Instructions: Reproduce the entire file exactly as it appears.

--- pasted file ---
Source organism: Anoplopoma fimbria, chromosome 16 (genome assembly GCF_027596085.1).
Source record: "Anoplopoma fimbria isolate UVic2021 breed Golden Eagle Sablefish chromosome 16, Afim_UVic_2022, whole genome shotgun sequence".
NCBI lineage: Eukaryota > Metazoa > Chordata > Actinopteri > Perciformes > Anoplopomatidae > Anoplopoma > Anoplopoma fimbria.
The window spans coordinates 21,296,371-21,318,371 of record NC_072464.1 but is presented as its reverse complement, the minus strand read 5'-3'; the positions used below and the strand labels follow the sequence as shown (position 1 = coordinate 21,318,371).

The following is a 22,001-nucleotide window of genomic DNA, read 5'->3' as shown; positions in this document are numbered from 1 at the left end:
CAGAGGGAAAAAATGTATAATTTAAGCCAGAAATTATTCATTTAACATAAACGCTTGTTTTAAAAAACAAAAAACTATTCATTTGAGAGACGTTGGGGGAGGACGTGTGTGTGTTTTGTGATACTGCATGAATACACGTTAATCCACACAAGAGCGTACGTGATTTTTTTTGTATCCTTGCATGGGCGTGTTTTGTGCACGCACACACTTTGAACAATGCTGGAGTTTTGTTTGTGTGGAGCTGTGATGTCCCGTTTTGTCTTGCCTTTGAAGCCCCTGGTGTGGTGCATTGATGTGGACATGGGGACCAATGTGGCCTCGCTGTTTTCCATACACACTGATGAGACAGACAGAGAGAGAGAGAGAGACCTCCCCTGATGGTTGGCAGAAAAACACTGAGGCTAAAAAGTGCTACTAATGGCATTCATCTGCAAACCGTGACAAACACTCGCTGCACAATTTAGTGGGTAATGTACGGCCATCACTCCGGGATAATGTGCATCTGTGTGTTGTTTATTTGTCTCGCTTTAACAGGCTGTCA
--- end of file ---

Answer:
Source organism: Anoplopoma fimbria, chromosome 16 (genome assembly GCF_027596085.1).
Source record: "Anoplopoma fimbria isolate UVic2021 breed Golden Eagle Sablefish chromosome 16, Afim_UVic_2022, whole genome shotgun sequence".
NCBI lineage: Eukaryota > Metazoa > Chordata > Actinopteri > Perciformes > Anoplopomatidae > Anoplopoma > Anoplopoma fimbria.
The window spans coordinates 21,296,371-21,318,371 of record NC_072464.1 but is presented as its reverse complement, the minus strand read 5'-3'; the positions used below and the strand labels follow the sequence as shown (position 1 = coordinate 21,318,371).

The following is a 22,001-nucleotide window of genomic DNA, read 5'->3' as shown; positions in this document are numbered from 1 at the left end:
CAGAGGGAAAAAATGTATAATTTAAGCCAGAAATTATTCATTTAACATAAACGCTTGTTTTAAAAAACAAAAAACTATTCATTTGAGAGACGTTGGGGGAGGACGTGTGTGTGTTTTGTGATACTGCATGAATACACGTTAATCCACACAAGAGCGTACGTGATTTTTTTTGTATCCTTGCATGGGCGTGTTTTGTGCACGCACACACTTTGAACAATGCTGGAGTTTTGTTTGTGTGGAGCTGTGATGTCCCGTTTTGTCTTGCCTTTGAAGCCCCTGGTGTGGTGCATTGATGTGGACATGGGGACCAATGTGGCCTCGCTGTTTTCCATACACACTGATGAGACAGACAGAGAGAGAGAGAGAGACCTCCCCTGATGGTTGGCAGAAAAACACTGAGGCTAAAAAGTGCTACTAATGGCATTCATCTGCAAACCGTGACAAACACTCGCTGCACAATTTAGTGGGTAATGTACGGCCATCACTCCGGGATAATGTGCATCTGTGTGTTGTTTATTTGTCTCGCTTTAACAGGCTGTCA